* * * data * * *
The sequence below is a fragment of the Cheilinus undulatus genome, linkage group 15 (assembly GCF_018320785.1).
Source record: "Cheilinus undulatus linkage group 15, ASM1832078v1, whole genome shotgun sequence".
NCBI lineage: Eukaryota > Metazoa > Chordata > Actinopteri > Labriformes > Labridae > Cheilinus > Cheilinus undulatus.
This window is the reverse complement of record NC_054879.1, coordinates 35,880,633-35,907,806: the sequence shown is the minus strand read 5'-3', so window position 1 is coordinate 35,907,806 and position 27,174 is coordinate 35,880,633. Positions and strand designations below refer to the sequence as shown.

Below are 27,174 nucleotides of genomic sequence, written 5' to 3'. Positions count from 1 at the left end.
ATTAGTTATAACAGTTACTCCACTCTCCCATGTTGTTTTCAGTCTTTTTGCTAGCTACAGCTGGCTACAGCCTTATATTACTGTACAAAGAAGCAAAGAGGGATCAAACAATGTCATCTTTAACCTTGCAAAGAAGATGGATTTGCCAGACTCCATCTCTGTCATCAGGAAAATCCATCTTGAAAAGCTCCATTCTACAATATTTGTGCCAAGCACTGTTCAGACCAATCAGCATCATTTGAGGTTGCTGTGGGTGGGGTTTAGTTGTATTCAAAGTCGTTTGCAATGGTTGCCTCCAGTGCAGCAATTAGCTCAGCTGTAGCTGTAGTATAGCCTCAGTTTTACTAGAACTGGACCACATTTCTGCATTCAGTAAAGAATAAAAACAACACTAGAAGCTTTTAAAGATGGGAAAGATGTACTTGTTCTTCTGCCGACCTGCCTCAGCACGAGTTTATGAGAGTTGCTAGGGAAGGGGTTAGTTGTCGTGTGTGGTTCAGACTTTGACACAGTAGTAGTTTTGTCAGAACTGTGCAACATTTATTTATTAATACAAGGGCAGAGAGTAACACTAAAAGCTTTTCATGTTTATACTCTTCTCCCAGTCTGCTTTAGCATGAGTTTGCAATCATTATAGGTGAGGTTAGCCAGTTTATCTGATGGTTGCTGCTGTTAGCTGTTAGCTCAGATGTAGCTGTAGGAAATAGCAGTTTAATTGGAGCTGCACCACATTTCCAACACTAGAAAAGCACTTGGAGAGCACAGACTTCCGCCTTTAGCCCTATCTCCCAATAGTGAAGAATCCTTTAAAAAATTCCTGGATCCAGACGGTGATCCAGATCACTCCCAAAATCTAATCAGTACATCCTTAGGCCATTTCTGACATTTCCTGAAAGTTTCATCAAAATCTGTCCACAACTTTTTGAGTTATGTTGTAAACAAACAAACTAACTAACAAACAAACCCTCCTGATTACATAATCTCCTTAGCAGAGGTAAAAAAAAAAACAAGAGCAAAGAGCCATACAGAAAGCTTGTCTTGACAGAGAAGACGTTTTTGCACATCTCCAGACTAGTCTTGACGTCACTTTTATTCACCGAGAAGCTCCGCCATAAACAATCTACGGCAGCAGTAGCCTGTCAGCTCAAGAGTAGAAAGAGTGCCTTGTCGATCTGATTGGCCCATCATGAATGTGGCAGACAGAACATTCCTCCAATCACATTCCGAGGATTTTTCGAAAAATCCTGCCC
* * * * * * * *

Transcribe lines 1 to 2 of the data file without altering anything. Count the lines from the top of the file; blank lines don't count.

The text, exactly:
The sequence below is a fragment of the Cheilinus undulatus genome, linkage group 15 (assembly GCF_018320785.1).
Source record: "Cheilinus undulatus linkage group 15, ASM1832078v1, whole genome shotgun sequence".